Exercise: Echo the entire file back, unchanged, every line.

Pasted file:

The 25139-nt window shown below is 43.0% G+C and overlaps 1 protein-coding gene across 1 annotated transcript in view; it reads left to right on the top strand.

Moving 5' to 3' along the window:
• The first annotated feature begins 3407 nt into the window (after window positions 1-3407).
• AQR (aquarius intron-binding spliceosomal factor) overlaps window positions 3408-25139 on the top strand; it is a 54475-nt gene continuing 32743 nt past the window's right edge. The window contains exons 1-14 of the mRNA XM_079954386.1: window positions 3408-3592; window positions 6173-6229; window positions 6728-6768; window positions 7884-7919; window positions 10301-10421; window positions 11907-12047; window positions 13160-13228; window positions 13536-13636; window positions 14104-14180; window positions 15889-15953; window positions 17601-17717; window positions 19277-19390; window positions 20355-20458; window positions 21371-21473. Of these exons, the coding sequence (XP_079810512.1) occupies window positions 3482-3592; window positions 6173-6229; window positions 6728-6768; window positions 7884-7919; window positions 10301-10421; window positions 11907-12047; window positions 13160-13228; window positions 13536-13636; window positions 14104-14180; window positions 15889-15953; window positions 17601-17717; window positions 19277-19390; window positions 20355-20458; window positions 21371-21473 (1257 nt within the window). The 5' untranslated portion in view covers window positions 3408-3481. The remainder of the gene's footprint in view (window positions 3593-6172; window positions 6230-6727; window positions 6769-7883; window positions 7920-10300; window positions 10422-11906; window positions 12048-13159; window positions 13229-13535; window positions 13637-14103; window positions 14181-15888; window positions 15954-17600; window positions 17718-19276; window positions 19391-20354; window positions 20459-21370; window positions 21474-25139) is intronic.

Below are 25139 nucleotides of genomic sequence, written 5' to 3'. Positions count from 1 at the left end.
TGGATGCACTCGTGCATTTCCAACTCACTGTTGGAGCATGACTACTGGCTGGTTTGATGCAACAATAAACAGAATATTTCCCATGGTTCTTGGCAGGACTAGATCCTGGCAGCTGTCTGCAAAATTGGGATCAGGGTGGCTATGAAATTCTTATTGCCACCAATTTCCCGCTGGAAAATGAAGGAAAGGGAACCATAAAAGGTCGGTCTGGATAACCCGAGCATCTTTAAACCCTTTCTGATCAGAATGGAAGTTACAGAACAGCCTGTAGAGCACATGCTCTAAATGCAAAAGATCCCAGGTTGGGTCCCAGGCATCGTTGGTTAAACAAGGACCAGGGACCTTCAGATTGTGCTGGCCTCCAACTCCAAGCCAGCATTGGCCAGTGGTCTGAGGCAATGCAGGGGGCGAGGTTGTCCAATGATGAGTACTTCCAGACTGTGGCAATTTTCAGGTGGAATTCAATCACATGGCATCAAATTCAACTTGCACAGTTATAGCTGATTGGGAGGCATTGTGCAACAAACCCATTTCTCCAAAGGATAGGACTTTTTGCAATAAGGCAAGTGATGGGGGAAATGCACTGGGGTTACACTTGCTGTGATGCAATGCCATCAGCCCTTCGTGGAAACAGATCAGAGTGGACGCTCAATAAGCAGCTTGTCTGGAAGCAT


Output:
The 25139-nt window shown below is 43.0% G+C and overlaps 1 protein-coding gene across 1 annotated transcript in view; it reads left to right on the top strand.

Moving 5' to 3' along the window:
• The first annotated feature begins 3407 nt into the window (after window positions 1-3407).
• AQR (aquarius intron-binding spliceosomal factor) overlaps window positions 3408-25139 on the top strand; it is a 54475-nt gene continuing 32743 nt past the window's right edge. The window contains exons 1-14 of the mRNA XM_079954386.1: window positions 3408-3592; window positions 6173-6229; window positions 6728-6768; window positions 7884-7919; window positions 10301-10421; window positions 11907-12047; window positions 13160-13228; window positions 13536-13636; window positions 14104-14180; window positions 15889-15953; window positions 17601-17717; window positions 19277-19390; window positions 20355-20458; window positions 21371-21473. Of these exons, the coding sequence (XP_079810512.1) occupies window positions 3482-3592; window positions 6173-6229; window positions 6728-6768; window positions 7884-7919; window positions 10301-10421; window positions 11907-12047; window positions 13160-13228; window positions 13536-13636; window positions 14104-14180; window positions 15889-15953; window positions 17601-17717; window positions 19277-19390; window positions 20355-20458; window positions 21371-21473 (1257 nt within the window). The 5' untranslated portion in view covers window positions 3408-3481. The remainder of the gene's footprint in view (window positions 3593-6172; window positions 6230-6727; window positions 6769-7883; window positions 7920-10300; window positions 10422-11906; window positions 12048-13159; window positions 13229-13535; window positions 13637-14103; window positions 14181-15888; window positions 15954-17600; window positions 17718-19276; window positions 19391-20354; window positions 20459-21370; window positions 21474-25139) is intronic.

Below are 25139 nucleotides of genomic sequence, written 5' to 3'. Positions count from 1 at the left end.
TGGATGCACTCGTGCATTTCCAACTCACTGTTGGAGCATGACTACTGGCTGGTTTGATGCAACAATAAACAGAATATTTCCCATGGTTCTTGGCAGGACTAGATCCTGGCAGCTGTCTGCAAAATTGGGATCAGGGTGGCTATGAAATTCTTATTGCCACCAATTTCCCGCTGGAAAATGAAGGAAAGGGAACCATAAAAGGTCGGTCTGGATAACCCGAGCATCTTTAAACCCTTTCTGATCAGAATGGAAGTTACAGAACAGCCTGTAGAGCACATGCTCTAAATGCAAAAGATCCCAGGTTGGGTCCCAGGCATCGTTGGTTAAACAAGGACCAGGGACCTTCAGATTGTGCTGGCCTCCAACTCCAAGCCAGCATTGGCCAGTGGTCTGAGGCAATGCAGGGGGCGAGGTTGTCCAATGATGAGTACTTCCAGACTGTGGCAATTTTCAGGTGGAATTCAATCACATGGCATCAAATTCAACTTGCACAGTTATAGCTGATTGGGAGGCATTGTGCAACAAACCCATTTCTCCAAAGGATAGGACTTTTTGCAATAAGGCAAGTGATGGGGGAAATGCACTGGGGTTACACTTGCTGTGATGCAATGCCATCAGCCCTTCGTGGAAACAGATCAGAGTGGACGCTCAATAAGCAGCTTGTCTGGAAGCAT